Samsung says it will no longer make the Galaxy Note7, its troubled flagship smartphone, after the company for the second time had to tell consumers to quit using their devices because of ongoing fire hazards.
The South Korean company confirmed the decision Tuesday morning. "For the benefit of consumers' safety, we stopped sales and exchanges of the Galaxy Note7 and have consequently decided to stop production," a spokesperson said.
On late Monday afternoon Samsung had issued a statement saying customers should return their phones because of the safety issue. It also told retailers to stop selling the smartphone.
By then, the major carriers had already acted. One by one, AT&T, T-Mobile, Sprint, and Verizon announced over recent days that they would no longer supply replacement Note7 phones, and offered consumers the opportunity to exchange the phones for different models.
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On Monday, the Consumer Product Safety Commission said it was investigating reports of the “phone overheating and burning in multiple states.” It urged consumers to "power down and stop using all Galaxy Note7s.”
Consumer Reports also urged consumers to stop using their Note7 phones.
Samsung's problems with the Note7 began late this summer when some overheated and caught fire. Samsung stopped selling the phone on Sept. 2, a few weeks after its Aug. 19 introduction. An official recall didn't start until Sept. 15.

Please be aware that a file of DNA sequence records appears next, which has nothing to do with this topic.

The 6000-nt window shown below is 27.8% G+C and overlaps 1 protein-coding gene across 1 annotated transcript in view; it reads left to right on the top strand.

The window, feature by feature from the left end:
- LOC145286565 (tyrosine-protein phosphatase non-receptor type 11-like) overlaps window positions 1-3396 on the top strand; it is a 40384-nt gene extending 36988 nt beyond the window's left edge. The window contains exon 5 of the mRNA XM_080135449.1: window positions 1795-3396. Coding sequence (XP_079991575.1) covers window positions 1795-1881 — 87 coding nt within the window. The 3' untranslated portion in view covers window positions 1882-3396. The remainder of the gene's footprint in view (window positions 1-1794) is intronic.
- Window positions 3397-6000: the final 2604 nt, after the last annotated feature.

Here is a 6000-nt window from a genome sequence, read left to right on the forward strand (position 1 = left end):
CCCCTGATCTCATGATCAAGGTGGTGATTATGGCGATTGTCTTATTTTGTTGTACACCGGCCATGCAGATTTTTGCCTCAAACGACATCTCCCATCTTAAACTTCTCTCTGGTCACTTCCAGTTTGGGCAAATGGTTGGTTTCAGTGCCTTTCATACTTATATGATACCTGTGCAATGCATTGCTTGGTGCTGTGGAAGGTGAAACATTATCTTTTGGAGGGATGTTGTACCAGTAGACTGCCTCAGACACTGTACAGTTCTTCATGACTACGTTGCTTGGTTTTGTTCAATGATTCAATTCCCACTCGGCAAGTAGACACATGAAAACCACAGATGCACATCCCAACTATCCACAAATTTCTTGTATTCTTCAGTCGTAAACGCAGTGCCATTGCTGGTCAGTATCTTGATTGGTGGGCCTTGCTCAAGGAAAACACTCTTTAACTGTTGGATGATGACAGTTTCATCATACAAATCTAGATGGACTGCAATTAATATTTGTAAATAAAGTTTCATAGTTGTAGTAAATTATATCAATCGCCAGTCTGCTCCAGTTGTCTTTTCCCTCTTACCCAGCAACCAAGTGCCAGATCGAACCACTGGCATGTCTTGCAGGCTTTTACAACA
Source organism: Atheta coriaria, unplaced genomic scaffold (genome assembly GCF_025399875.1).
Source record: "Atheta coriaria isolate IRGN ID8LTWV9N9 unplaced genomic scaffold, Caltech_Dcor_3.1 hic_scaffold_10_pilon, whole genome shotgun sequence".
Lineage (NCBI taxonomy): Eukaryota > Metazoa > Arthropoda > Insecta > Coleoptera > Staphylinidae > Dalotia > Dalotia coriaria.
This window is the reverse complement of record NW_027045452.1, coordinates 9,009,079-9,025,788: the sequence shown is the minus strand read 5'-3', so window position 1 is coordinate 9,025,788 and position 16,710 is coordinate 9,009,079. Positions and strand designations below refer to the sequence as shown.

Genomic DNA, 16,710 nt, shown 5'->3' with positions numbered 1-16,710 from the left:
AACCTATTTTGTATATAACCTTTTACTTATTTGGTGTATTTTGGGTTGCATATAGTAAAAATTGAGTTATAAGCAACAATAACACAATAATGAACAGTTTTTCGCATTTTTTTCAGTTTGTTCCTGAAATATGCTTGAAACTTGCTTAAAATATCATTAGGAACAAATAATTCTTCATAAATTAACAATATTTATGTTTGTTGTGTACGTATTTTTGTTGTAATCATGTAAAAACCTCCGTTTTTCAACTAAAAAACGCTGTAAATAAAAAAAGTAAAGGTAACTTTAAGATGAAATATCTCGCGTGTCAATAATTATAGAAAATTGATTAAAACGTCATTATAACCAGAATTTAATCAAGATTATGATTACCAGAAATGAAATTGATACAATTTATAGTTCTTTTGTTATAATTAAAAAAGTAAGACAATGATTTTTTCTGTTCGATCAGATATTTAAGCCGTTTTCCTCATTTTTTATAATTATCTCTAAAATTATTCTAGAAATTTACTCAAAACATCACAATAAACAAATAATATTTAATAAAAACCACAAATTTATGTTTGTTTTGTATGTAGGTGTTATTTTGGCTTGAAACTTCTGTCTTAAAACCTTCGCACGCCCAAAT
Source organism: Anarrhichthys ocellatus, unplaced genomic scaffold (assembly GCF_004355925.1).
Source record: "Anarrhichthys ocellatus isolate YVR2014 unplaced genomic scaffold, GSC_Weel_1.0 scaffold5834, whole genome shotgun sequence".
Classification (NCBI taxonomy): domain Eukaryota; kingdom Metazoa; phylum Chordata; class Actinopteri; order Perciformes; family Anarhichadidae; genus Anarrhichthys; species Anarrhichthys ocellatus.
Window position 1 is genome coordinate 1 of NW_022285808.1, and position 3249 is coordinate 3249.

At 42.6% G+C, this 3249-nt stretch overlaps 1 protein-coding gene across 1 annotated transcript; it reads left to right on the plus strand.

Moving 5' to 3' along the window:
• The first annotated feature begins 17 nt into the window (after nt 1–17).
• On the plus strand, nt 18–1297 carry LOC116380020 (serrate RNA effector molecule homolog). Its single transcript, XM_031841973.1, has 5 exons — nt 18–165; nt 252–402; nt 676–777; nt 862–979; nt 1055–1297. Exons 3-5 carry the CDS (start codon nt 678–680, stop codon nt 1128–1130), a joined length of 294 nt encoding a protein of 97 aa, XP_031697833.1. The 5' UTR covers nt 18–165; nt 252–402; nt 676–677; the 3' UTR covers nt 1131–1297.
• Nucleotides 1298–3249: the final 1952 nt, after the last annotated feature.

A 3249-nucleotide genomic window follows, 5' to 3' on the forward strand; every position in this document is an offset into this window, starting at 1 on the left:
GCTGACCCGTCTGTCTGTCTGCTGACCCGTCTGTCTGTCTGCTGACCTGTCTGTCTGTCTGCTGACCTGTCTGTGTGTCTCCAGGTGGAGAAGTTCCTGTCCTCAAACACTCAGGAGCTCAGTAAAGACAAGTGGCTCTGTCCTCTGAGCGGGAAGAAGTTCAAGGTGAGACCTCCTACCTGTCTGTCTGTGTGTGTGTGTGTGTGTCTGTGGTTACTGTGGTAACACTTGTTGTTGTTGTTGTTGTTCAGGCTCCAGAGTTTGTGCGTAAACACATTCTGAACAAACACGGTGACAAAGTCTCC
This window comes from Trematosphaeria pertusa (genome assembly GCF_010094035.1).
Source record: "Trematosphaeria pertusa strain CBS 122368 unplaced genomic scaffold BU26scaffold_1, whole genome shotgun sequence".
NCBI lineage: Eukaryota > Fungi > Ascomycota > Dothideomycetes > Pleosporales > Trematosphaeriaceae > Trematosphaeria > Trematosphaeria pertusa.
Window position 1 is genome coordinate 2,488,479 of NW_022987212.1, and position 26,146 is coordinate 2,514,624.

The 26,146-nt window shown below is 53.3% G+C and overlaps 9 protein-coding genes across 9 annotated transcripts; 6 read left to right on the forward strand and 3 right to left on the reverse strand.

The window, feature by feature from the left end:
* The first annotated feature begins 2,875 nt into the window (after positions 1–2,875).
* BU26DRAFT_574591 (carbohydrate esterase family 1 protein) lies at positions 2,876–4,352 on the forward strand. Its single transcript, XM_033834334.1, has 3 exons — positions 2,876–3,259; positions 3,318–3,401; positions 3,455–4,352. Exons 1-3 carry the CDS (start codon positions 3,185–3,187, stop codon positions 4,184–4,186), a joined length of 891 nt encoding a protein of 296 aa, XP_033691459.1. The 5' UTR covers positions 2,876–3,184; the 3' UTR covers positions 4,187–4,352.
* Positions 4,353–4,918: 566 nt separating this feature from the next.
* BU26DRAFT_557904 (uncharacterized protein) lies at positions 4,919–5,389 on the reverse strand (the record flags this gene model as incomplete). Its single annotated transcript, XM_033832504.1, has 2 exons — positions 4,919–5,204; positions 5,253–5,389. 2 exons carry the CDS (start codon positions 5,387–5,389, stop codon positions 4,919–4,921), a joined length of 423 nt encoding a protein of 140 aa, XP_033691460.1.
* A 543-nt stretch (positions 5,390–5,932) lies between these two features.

Soon after the company and retailers started issuing replacement phones, reports surfaced of more incidents. On Oct. 5, a replacement Note7 on a Southwest Airlines flight reportedly started smoking, forcing officials to evacuate the plane.
The Verge reports that five other incidents have occurred, including one when a man in Kentucky awoke to find his bedroom filled with smoke and his replacement Note7 on fire. The website said another caught fire in the hands of a 13-year-old girl.
The Note7 problems are just one of three issues Samsung has wrestled with recently.
The company admitted in late September that some of its top-loader washing machines "pose a risk of personal injury or property damage." Some owners have reported that the machines exploded.
And Consumer Reports in July found that the Samsung Galaxy S7 Active failed a water-resistance test.
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